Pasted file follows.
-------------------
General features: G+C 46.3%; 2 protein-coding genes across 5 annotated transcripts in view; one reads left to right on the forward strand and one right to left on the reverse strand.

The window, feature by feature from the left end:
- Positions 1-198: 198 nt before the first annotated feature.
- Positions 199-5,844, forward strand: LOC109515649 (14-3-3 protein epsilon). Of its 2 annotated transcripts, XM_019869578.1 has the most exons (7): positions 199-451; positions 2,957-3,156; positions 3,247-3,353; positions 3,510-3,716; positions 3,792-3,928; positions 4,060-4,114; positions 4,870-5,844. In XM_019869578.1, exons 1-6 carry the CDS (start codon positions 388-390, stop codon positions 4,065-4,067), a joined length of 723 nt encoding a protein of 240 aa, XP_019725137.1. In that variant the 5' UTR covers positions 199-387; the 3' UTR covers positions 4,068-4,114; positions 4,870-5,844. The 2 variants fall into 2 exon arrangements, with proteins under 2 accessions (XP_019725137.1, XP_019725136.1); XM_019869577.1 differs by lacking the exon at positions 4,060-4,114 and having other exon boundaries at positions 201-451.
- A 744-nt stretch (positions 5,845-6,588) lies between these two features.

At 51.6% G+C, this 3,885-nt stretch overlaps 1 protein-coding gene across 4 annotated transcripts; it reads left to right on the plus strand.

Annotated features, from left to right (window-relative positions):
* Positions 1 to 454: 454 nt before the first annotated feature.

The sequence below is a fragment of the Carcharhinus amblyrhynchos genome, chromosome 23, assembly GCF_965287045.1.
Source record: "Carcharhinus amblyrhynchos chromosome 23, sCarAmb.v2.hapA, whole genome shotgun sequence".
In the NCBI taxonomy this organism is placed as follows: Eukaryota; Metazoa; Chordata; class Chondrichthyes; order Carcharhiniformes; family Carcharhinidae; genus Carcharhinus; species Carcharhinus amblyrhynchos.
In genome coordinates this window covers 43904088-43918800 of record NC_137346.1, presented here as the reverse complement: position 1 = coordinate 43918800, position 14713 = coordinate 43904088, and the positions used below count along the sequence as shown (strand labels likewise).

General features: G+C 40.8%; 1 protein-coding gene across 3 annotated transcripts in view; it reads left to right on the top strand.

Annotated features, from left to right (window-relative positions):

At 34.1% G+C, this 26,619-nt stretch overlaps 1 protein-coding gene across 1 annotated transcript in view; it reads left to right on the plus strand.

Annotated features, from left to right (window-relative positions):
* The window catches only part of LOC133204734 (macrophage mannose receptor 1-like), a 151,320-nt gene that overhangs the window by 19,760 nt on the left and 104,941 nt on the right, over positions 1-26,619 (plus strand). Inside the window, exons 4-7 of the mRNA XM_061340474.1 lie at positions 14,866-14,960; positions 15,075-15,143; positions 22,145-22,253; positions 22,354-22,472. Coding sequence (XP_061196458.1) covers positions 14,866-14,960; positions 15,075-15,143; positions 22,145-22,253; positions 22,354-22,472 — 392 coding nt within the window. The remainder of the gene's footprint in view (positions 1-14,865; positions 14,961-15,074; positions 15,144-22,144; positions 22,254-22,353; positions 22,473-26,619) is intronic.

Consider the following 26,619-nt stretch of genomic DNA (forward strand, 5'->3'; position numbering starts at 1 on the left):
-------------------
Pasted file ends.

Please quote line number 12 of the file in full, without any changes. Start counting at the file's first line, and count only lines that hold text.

In genome coordinates this window covers 43904088-43918800 of record NC_137346.1, presented here as the reverse complement: position 1 = coordinate 43918800, position 14713 = coordinate 43904088, and the positions used below count along the sequence as shown (strand labels likewise).